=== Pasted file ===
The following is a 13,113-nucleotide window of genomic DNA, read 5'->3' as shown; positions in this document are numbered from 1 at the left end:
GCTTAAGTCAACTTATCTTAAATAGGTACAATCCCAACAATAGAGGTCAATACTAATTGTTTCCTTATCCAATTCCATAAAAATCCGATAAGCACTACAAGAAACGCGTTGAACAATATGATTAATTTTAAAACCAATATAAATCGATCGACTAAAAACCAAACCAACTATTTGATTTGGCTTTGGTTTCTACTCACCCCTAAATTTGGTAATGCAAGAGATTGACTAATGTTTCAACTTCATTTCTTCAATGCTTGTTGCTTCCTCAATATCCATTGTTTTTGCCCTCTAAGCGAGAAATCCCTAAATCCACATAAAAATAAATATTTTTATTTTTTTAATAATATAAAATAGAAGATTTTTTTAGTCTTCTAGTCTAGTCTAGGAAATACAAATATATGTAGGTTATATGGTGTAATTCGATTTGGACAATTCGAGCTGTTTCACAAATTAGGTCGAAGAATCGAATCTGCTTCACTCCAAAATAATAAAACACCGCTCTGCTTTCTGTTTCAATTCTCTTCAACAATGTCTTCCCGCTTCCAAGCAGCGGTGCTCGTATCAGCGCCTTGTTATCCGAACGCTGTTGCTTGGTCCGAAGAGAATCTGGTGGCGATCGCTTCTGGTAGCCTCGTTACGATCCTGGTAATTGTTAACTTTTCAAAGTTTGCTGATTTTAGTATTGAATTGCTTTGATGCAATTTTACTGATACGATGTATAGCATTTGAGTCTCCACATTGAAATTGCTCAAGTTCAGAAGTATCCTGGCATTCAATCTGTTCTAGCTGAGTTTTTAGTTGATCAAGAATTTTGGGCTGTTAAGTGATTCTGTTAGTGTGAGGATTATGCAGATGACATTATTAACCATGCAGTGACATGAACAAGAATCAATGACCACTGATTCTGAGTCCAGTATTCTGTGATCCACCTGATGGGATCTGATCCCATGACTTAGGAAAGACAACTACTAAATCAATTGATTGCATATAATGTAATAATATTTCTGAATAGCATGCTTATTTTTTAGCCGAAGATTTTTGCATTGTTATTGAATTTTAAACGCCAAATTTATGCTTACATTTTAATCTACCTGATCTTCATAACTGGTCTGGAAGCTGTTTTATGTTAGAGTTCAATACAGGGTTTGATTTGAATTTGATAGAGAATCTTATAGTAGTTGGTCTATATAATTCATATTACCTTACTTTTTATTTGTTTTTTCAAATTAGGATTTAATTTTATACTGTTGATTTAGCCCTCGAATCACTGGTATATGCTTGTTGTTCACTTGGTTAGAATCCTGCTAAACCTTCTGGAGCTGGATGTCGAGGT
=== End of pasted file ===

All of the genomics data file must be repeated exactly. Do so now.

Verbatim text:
The following is a 13,113-nucleotide window of genomic DNA, read 5'->3' as shown; positions in this document are numbered from 1 at the left end:
GCTTAAGTCAACTTATCTTAAATAGGTACAATCCCAACAATAGAGGTCAATACTAATTGTTTCCTTATCCAATTCCATAAAAATCCGATAAGCACTACAAGAAACGCGTTGAACAATATGATTAATTTTAAAACCAATATAAATCGATCGACTAAAAACCAAACCAACTATTTGATTTGGCTTTGGTTTCTACTCACCCCTAAATTTGGTAATGCAAGAGATTGACTAATGTTTCAACTTCATTTCTTCAATGCTTGTTGCTTCCTCAATATCCATTGTTTTTGCCCTCTAAGCGAGAAATCCCTAAATCCACATAAAAATAAATATTTTTATTTTTTTAATAATATAAAATAGAAGATTTTTTTAGTCTTCTAGTCTAGTCTAGGAAATACAAATATATGTAGGTTATATGGTGTAATTCGATTTGGACAATTCGAGCTGTTTCACAAATTAGGTCGAAGAATCGAATCTGCTTCACTCCAAAATAATAAAACACCGCTCTGCTTTCTGTTTCAATTCTCTTCAACAATGTCTTCCCGCTTCCAAGCAGCGGTGCTCGTATCAGCGCCTTGTTATCCGAACGCTGTTGCTTGGTCCGAAGAGAATCTGGTGGCGATCGCTTCTGGTAGCCTCGTTACGATCCTGGTAATTGTTAACTTTTCAAAGTTTGCTGATTTTAGTATTGAATTGCTTTGATGCAATTTTACTGATACGATGTATAGCATTTGAGTCTCCACATTGAAATTGCTCAAGTTCAGAAGTATCCTGGCATTCAATCTGTTCTAGCTGAGTTTTTAGTTGATCAAGAATTTTGGGCTGTTAAGTGATTCTGTTAGTGTGAGGATTATGCAGATGACATTATTAACCATGCAGTGACATGAACAAGAATCAATGACCACTGATTCTGAGTCCAGTATTCTGTGATCCACCTGATGGGATCTGATCCCATGACTTAGGAAAGACAACTACTAAATCAATTGATTGCATATAATGTAATAATATTTCTGAATAGCATGCTTATTTTTTAGCCGAAGATTTTTGCATTGTTATTGAATTTTAAACGCCAAATTTATGCTTACATTTTAATCTACCTGATCTTCATAACTGGTCTGGAAGCTGTTTTATGTTAGAGTTCAATACAGGGTTTGATTTGAATTTGATAGAGAATCTTATAGTAGTTGGTCTATATAATTCATATTACCTTACTTTTTATTTGTTTTTTCAAATTAGGATTTAATTTTATACTGTTGATTTAGCCCTCGAATCACTGGTATATGCTTGTTGTTCACTTGGTTAGAATCCTGCTAAACCTTCTGGAGCTGGATGTCGAGGT